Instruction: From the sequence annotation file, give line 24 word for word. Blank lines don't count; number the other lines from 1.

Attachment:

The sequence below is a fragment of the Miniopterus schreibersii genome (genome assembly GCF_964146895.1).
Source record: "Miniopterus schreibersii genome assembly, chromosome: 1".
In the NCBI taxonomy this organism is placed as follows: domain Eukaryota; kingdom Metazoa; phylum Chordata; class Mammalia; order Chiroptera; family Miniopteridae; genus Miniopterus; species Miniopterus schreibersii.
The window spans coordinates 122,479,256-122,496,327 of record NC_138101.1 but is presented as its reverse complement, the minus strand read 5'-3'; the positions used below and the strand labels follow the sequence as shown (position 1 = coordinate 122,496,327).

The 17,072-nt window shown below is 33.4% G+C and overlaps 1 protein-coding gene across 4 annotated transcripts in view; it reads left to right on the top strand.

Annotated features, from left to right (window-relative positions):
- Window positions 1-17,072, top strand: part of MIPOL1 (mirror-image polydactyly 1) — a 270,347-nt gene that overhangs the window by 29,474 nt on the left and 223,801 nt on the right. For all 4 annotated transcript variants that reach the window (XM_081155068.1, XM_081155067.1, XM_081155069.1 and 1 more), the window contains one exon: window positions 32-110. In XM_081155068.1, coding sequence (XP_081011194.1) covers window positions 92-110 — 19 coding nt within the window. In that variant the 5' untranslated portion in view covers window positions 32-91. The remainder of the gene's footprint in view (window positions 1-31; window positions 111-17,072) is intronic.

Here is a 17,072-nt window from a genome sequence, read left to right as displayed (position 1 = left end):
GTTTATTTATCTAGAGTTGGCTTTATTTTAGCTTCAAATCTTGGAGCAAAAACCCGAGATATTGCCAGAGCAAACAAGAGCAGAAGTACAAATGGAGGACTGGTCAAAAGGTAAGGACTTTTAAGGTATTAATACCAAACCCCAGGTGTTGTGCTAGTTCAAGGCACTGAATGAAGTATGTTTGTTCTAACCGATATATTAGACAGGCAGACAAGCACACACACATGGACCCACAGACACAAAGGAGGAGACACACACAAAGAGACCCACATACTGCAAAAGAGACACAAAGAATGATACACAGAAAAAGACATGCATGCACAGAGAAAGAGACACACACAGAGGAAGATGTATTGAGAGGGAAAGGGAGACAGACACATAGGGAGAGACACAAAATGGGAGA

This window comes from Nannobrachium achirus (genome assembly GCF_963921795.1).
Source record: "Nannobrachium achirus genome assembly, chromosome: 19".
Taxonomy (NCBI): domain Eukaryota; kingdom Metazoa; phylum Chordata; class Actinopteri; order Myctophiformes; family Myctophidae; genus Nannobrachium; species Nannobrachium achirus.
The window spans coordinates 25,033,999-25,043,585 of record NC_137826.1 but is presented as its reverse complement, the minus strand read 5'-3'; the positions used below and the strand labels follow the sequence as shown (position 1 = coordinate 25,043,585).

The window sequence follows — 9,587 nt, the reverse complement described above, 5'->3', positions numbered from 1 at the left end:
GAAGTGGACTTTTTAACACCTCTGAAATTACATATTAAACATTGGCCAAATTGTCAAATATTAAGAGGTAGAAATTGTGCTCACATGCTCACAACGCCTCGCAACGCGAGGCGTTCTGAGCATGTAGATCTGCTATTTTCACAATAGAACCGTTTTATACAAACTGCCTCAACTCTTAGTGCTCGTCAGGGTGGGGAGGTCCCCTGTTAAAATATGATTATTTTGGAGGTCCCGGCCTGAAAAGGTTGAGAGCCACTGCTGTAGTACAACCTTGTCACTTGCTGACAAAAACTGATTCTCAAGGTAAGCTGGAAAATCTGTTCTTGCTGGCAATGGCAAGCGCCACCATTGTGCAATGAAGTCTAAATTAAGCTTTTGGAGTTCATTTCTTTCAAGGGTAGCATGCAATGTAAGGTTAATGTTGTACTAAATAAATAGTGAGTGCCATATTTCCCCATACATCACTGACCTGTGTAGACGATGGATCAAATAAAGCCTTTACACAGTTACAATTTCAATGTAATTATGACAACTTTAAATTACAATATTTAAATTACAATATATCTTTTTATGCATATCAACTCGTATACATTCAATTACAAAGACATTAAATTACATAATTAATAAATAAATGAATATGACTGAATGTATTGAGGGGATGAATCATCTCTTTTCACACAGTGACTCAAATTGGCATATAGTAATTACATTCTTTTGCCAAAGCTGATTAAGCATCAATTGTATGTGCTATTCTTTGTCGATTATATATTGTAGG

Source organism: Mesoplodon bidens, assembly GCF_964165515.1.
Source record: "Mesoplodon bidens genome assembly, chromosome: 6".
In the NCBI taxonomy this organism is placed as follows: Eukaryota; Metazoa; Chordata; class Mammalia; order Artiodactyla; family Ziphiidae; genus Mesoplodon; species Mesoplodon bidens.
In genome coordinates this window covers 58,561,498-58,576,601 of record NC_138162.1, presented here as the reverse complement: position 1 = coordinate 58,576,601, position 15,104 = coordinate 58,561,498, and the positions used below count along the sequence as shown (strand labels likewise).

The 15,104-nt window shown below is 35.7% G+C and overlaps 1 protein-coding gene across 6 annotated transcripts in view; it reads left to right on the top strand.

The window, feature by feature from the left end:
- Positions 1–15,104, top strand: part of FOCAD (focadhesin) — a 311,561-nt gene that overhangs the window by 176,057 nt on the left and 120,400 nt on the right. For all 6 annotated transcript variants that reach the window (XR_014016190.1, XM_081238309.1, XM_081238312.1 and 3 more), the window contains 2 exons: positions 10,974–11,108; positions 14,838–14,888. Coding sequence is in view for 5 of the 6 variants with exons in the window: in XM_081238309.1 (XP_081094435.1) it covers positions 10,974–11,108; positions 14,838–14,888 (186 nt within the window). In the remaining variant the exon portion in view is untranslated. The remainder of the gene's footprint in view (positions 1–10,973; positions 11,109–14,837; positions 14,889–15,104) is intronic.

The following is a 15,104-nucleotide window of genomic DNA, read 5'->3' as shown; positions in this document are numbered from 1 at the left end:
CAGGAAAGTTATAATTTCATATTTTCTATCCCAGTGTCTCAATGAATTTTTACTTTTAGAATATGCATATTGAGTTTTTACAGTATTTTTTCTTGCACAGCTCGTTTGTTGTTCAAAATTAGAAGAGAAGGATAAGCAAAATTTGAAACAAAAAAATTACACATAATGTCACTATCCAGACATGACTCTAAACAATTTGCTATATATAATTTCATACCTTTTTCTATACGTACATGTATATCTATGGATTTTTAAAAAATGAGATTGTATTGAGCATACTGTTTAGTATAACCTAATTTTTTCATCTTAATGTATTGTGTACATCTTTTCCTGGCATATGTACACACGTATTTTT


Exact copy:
CAGGAAAGTTATAATTTCATATTTTCTATCCCAGTGTCTCAATGAATTTTTACTTTTAGAATATGCATATTGAGTTTTTACAGTATTTTTTCTTGCACAGCTCGTTTGTTGTTCAAAATTAGAAGAGAAGGATAAGCAAAATTTGAAACAAAAAAATTACACATAATGTCACTATCCAGACATGACTCTAAACAATTTGCTATATATAATTTCATACCTTTTTCTATACGTACATGTATATCTATGGATTTTTAAAAAATGAGATTGTATTGAGCATACTGTTTAGTATAACCTAATTTTTTCATCTTAATGTATTGTGTACATCTTTTCCTGGCATATGTACACACGTATTTTT